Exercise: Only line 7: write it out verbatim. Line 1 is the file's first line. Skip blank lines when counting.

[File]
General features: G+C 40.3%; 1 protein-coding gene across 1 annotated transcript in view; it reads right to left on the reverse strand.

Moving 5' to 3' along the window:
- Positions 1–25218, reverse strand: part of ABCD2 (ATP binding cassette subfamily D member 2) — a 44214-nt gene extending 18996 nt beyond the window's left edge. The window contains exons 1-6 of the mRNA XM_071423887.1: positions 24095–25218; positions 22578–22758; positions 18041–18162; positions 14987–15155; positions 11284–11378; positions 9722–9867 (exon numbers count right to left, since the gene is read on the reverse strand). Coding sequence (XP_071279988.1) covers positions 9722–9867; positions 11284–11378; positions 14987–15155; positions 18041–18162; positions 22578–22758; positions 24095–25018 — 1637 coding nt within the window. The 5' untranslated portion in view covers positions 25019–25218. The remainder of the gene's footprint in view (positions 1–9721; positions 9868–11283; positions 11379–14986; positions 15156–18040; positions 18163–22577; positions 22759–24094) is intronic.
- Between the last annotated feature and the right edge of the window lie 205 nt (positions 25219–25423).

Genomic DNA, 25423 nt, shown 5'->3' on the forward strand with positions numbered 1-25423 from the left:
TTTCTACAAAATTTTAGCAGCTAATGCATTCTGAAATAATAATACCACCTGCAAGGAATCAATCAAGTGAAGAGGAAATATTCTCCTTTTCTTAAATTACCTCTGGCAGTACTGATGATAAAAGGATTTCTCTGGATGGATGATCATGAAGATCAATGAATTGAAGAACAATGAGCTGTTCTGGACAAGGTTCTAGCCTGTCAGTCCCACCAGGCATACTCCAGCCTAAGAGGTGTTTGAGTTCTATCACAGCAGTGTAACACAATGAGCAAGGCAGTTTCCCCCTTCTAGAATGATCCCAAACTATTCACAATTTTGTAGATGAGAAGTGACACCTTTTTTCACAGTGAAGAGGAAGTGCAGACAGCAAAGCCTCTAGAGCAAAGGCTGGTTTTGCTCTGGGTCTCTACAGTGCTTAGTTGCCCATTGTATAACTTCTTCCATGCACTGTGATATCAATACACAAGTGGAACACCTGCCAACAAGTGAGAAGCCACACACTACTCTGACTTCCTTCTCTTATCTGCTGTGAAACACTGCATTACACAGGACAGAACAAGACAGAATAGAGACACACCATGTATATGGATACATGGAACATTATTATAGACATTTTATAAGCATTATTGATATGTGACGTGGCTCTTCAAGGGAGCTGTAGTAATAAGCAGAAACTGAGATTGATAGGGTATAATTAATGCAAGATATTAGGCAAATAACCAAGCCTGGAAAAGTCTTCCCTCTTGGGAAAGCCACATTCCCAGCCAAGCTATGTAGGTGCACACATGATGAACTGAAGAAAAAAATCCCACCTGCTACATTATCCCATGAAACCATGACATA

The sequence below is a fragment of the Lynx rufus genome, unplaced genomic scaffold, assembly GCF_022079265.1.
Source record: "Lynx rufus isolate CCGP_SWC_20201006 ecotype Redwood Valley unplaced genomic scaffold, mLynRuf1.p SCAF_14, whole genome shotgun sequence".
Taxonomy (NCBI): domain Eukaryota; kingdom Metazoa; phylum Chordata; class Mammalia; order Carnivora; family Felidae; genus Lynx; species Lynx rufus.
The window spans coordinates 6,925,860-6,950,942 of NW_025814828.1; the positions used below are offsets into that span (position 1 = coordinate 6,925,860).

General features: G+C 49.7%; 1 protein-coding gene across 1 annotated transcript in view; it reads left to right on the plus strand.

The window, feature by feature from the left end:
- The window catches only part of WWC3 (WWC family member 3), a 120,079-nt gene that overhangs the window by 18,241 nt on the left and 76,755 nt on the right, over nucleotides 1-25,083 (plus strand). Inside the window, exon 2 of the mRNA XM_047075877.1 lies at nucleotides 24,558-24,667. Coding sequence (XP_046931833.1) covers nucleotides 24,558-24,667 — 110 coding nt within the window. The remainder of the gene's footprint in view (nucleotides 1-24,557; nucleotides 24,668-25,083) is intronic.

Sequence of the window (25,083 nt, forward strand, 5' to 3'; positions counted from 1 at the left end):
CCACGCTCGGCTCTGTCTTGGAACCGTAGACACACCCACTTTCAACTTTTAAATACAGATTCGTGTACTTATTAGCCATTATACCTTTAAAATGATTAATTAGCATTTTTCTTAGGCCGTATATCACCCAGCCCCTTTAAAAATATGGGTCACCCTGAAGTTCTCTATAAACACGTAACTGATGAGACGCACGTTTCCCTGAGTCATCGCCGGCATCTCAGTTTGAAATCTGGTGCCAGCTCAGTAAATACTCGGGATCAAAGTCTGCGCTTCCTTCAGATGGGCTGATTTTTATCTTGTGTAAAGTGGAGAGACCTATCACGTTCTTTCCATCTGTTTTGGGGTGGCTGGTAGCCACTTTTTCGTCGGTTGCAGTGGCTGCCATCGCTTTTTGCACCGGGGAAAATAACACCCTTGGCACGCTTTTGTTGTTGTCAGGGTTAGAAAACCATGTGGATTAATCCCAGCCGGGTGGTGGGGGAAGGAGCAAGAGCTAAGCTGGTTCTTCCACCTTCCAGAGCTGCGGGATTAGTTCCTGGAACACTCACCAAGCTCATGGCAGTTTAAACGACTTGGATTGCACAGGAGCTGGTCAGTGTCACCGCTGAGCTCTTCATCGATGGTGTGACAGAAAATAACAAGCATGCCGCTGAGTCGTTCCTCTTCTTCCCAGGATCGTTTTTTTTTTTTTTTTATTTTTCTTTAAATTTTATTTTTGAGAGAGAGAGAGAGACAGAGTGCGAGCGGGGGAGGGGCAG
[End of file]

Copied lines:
The sequence below is a fragment of the Lynx rufus genome, unplaced genomic scaffold, assembly GCF_022079265.1.